Contributing to ansible-pylibssh


ansible-pylibssh project exists solely to allow Ansible connection plugins to use libssh SSH implementation by importing it in Python-land. At the moment we don’t accept any contributions, nor feature requests that are unrelated to this goal.

But if you want to contribute a bug fix or send a pull-request improving our CI, testing and packaging, we will gladly review it.

In order to contribute, you’ll need to:

  1. Fork the repository.

  2. Create a branch, push your changes there. Don’t forget to include news files for the changelog.

  3. Send it to us as a PR.

  4. Iterate on your PR, incorporating the requested improvements and participating in the discussions.


  1. Have libssh.

  2. Use tox to build the C-extension, docs and run the tests.

  3. Before sending a PR, make sure that the linters pass:

    $ tox -e lint

See also

Testing Guide

Running the tests suite locally

Contributing docs

We use Sphinx to generate our docs website. You can trigger the process locally by executing:

$ tox -e build-docs

It is also integrated with Read The Docs that builds and publishes each commit to the main branch and generates live docs previews for each pull request.

The sources of the Sphinx documents use reStructuredText as a de-facto standard. But in order to make contributing docs more beginner-friendly, we’ve integrated MyST parser allowing us to also accept new documents written in an extended version of Markdown that supports using Sphinx directives and roles. Read the docs to learn more on how to use it.

Adding change notes with your PRs

It is very important to maintain a log for news of how updating to the new version of the software will affect end-users. This is why we enforce collection of the change fragment files in pull requests as per Towncrier philosophy.

The idea is that when somebody makes a change, they must record the bits that would affect end-users only including information that would be useful to them. Then, when the maintainers publish a new release, they’ll automatically use these records to compose a change log for the respective version. It is important to understand that including unnecessary low-level implementation related details generates noise that is not particularly useful to the end-users most of the time. And so such details should be recorded in the Git history rather than a changelog.

Alright! So how do I add a news fragment?

To submit a change note about your PR, add a text file into the docs/changelog-fragments/ folder. It should contain an explanation of what applying this PR will change in the way end-users interact with the project. One sentence is usually enough but feel free to add as many details as you feel necessary for the users to understand what it means.

Use the past tense for the text in your fragment because, combined with others, it will be a part of the “news digest” telling the readers what changed in a specific version of the library since the previous version. You should also use RST syntax for highlighting code (inline or block), linking parts of the docs or external sites. At the end, sign your change note by adding -- by :user:`github-username` (replace github-username with your own!).

Finally, name your file following the convention that Towncrier understands: it should start with the number of an issue or a PR followed by a dot, then add a patch type, like feature, doc, contrib etc., and add .rst as a suffix. If you need to add more than one fragment, you may add an optional sequence number (delimited with another period) between the type and the suffix.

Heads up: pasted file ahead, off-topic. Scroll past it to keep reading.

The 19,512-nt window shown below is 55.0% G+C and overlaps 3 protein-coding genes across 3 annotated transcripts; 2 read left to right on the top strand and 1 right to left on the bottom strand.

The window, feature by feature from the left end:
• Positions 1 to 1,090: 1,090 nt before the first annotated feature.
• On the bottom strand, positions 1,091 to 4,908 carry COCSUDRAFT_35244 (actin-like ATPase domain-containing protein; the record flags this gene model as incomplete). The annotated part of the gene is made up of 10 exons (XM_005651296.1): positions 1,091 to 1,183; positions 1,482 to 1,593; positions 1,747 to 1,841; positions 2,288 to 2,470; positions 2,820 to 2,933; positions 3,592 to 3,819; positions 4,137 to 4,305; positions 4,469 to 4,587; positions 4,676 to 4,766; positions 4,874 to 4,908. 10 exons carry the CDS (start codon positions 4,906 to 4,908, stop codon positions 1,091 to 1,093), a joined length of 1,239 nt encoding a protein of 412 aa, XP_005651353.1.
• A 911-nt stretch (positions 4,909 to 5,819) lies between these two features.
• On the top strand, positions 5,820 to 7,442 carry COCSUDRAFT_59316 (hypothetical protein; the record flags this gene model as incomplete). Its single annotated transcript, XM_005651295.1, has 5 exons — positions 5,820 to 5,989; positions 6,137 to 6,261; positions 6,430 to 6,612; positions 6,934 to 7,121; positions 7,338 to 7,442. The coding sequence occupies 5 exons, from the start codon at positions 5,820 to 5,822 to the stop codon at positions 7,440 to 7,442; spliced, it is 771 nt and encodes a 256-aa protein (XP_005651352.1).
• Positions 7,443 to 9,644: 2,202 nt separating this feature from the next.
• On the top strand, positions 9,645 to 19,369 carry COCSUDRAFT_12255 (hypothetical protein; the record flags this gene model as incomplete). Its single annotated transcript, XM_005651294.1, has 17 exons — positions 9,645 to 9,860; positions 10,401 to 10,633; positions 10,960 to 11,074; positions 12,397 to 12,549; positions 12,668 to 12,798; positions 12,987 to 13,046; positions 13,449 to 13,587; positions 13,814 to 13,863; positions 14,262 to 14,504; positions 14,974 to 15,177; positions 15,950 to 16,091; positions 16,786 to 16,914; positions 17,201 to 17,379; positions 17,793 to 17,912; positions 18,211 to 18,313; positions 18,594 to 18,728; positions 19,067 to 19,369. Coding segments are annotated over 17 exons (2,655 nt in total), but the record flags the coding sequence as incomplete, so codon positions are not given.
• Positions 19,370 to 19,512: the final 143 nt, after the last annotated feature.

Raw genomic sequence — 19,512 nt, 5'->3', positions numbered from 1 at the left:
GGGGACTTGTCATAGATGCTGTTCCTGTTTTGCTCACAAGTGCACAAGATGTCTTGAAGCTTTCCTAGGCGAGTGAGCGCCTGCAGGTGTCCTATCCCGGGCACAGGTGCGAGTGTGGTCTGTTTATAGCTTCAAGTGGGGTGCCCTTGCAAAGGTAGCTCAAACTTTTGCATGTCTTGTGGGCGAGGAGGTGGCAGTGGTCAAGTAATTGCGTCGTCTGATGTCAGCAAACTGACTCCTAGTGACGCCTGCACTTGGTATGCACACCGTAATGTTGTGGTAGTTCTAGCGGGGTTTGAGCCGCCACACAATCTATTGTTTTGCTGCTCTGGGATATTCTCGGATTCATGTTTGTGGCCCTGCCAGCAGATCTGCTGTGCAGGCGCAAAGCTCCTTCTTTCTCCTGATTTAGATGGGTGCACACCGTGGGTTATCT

In general the name will follow <pr_number>.<category>.rst pattern, where the categories are:

  • bugfix: A bug fix for something we deemed an improper undesired behavior that got corrected in the release to match pre-agreed expectations.

  • feature: A new behavior, public APIs. That sort of stuff.

  • deprecation: A declaration of future API removals and breaking changes in behavior.

  • breaking: When something public gets removed in a breaking way. Could be deprecated in an earlier release.

  • doc: Notable updates to the documentation structure or build process.

  • packaging: Notes for downstreams about unobvious side effects and tooling. Changes in the test invocation considerations and runtime assumptions.

  • contrib: Stuff that affects the contributor experience. e.g. Running tests, building the docs, setting up the development environment.

  • misc: Changes that are hard to assign to any of the above categories.

A pull request may have more than one of these components, for example a code change may introduce a new feature that deprecates an old feature, in which case two fragments should be added. It is not necessary to make a separate documentation fragment for documentation changes accompanying the relevant code changes.

Examples for changelog entries adding to your Pull Requests

File docs/changelog-fragments/112.doc.rst (could be symlinked to docs/changelog-fragments/112.contrib.rst so it shows up in several changelog sections):

Added a ``:user:`` role to Sphinx config -- by :user:`webknjaz`.

This change allows the contributors to be credited for their submitted
patches in a more prominent manner.

File docs/changelog-fragments/105.feature.rst:

Added the support for keyboard-authentication method -- by :user:`Qalthos`.

File docs/changelog-fragments/57.bugfix.rst:

Fixed flaky SEGFAULTs in ````
calls -- by :user:`ganeshrn`.


See pyproject.toml for all available categories (tool.towncrier.type).